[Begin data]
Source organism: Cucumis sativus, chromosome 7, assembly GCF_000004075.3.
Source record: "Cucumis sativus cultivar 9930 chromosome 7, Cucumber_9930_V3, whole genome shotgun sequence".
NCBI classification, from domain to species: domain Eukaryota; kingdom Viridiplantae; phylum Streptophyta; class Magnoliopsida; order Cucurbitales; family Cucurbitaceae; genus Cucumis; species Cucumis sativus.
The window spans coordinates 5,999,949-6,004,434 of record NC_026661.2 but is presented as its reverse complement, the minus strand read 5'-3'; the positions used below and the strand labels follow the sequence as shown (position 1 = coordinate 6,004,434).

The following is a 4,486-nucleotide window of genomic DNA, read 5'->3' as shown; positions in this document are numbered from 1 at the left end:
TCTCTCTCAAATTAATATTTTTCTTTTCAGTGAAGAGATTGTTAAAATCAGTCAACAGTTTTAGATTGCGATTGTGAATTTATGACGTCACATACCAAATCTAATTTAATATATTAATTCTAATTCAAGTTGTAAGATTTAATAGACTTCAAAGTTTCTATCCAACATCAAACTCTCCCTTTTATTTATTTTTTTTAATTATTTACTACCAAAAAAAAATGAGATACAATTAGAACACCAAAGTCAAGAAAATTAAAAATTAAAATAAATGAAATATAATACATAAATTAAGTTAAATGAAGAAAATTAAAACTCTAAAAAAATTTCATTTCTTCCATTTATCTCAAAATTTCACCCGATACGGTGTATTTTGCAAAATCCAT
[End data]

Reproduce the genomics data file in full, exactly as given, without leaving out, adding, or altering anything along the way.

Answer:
Source organism: Cucumis sativus, chromosome 7, assembly GCF_000004075.3.
Source record: "Cucumis sativus cultivar 9930 chromosome 7, Cucumber_9930_V3, whole genome shotgun sequence".
NCBI classification, from domain to species: domain Eukaryota; kingdom Viridiplantae; phylum Streptophyta; class Magnoliopsida; order Cucurbitales; family Cucurbitaceae; genus Cucumis; species Cucumis sativus.
The window spans coordinates 5,999,949-6,004,434 of record NC_026661.2 but is presented as its reverse complement, the minus strand read 5'-3'; the positions used below and the strand labels follow the sequence as shown (position 1 = coordinate 6,004,434).

The following is a 4,486-nucleotide window of genomic DNA, read 5'->3' as shown; positions in this document are numbered from 1 at the left end:
TCTCTCTCAAATTAATATTTTTCTTTTCAGTGAAGAGATTGTTAAAATCAGTCAACAGTTTTAGATTGCGATTGTGAATTTATGACGTCACATACCAAATCTAATTTAATATATTAATTCTAATTCAAGTTGTAAGATTTAATAGACTTCAAAGTTTCTATCCAACATCAAACTCTCCCTTTTATTTATTTTTTTTAATTATTTACTACCAAAAAAAAATGAGATACAATTAGAACACCAAAGTCAAGAAAATTAAAAATTAAAATAAATGAAATATAATACATAAATTAAGTTAAATGAAGAAAATTAAAACTCTAAAAAAATTTCATTTCTTCCATTTATCTCAAAATTTCACCCGATACGGTGTATTTTGCAAAATCCAT